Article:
Let's say we have 0.33, we need to output "1/3". If we have "0.4", we
need to output "2/5".

It's wrong in common case, because of 1/3 = 0.3333333 = 0.(3)
Moreover, it's impossible to find out from suggested above solutions is decimal can be converted to fraction with defined precision, because output is always fraction.

BUT, i suggest my comprehensive function with many options based on idea of Infinite geometric series, specifically on formula:

At first this function is trying to find period of fraction in string representation. After that described above formula is applied.

Rational numbers code is borrowed from Stephen M. McKamey rational numbers implementation in C#. I hope there is not very hard to port my code on other languages.

```
/// <summary>
/// Convert decimal to fraction
/// </summary>
/// <param name="value">decimal value to convert</param>
/// <param name="result">result fraction if conversation is succsess</param>
/// <param name="decimalPlaces">precision of considereation frac part of value</param>
/// <param name="trimZeroes">trim zeroes on the right part of the value or not</param>
/// <param name="minPeriodRepeat">minimum period repeating</param>
/// <param name="digitsForReal">precision for determination value to real if period has not been founded</param>
/// <returns></returns>
public static bool FromDecimal(decimal value, out Rational<T> result,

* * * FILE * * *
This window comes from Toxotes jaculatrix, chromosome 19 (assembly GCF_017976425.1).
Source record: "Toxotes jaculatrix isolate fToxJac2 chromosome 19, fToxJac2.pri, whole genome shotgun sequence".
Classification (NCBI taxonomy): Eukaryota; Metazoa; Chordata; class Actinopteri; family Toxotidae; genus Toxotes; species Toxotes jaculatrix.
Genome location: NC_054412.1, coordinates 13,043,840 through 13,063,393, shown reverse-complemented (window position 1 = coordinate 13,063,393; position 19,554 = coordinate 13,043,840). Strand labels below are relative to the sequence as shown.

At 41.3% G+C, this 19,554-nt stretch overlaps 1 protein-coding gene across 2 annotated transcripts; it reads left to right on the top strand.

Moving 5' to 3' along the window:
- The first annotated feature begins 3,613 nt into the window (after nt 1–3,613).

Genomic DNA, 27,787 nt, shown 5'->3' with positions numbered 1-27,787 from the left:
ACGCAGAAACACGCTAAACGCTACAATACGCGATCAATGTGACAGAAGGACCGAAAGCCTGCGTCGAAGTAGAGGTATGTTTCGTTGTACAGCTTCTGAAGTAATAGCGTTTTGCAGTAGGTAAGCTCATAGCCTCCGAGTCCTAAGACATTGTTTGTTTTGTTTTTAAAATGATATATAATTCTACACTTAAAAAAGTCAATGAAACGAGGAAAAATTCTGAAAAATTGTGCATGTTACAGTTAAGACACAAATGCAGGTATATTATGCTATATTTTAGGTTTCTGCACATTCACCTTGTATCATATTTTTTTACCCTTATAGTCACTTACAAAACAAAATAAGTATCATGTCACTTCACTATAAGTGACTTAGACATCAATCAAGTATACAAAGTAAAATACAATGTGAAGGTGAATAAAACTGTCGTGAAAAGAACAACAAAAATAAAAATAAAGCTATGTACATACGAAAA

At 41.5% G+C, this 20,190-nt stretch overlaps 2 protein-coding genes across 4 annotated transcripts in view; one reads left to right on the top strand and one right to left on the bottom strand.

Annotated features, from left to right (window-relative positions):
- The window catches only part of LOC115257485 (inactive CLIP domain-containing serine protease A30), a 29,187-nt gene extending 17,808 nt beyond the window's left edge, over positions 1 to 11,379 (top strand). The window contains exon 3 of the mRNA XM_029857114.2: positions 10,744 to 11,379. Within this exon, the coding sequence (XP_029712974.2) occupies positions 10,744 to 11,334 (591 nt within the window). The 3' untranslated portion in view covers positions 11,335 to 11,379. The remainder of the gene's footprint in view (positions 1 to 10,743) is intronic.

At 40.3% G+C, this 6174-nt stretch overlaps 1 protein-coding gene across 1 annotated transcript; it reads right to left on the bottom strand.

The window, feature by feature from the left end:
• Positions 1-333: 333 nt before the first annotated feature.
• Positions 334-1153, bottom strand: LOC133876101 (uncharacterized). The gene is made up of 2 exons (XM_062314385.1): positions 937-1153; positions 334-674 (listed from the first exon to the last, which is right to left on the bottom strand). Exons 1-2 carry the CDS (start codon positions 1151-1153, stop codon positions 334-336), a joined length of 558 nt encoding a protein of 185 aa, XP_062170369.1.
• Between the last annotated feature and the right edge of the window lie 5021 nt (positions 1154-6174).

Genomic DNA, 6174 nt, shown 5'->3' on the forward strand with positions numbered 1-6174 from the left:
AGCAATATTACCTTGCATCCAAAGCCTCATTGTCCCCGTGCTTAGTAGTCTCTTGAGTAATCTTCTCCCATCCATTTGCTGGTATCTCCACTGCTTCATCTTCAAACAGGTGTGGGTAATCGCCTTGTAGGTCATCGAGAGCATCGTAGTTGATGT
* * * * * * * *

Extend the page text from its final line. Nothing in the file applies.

int decimalPlaces = 28, bool trimZeroes = false, decimal minPeriodRepeat = 2, int digitsForReal = 9)
{
var valueStr = value.ToString("0.0000000000000000000000000000", CultureInfo.InvariantCulture);
var strs = valueStr.Split('.');
long intPart = long.Parse(strs[0]);
string fracPartTrimEnd = strs[1].TrimEnd(new char[] { '0' });
string fracPart;
if (trimZeroes)
{
fracPart = fracPartTrimEnd;
decimalPlaces = Math.Min(decimalPlaces, fracPart.Length);
}
else
fracPart = strs[1];
result = new Rational<T>();
try
{
string periodPart;
bool periodFound = false;
int i;
for (i = 0; i < fracPart.Length; i++)
{
if (fracPart[i] == '0' && i != 0)
continue;
for (int j = i + 1; j < fracPart.Length; j++)
{
periodPart = fracPart.Substring(i, j - i);
periodFound = true;
decimal periodRepeat = 1;
decimal periodStep = 1.0m / periodPart.Length;
var upperBound = Math.Min(fracPart.Length, decimalPlaces);
int k;
for (k = i + periodPart.Length; k < upperBound; k += 1)
{
if (periodPart[(k - i) % periodPart.Length] != fracPart[k])
{
periodFound = false;
break;
}
periodRepeat += periodStep;
}
if (!periodFound && upperBound - k <= periodPart.Length && periodPart[(upperBound - i) % periodPart.Length] > '5')
{
var ind = (k - i) % periodPart.Length;
var regroupedPeriod = (periodPart.Substring(ind) + periodPart.Remove(ind)).Substring(0, upperBound - k);
ulong periodTailPlusOne = ulong.Parse(regroupedPeriod) + 1;
ulong fracTail = ulong.Parse(fracPart.Substring(k, regroupedPeriod.Length));
if (periodTailPlusOne == fracTail)
periodFound = true;
}
if (periodFound && periodRepeat >= minPeriodRepeat)
{
result = FromDecimal(strs[0], fracPart.Substring(0, i), periodPart);
break;
}
else
periodFound = false;
}
if (periodFound)
break;
}
if (!periodFound)
{
if (fracPartTrimEnd.Length >= digitsForReal)
return false;
else
{
result = new Rational<T>(long.Parse(strs[0]), 1, false);
if (fracPartTrimEnd.Length != 0)
result = new Rational<T>(ulong.Parse(fracPartTrimEnd), TenInPower(fracPartTrimEnd.Length));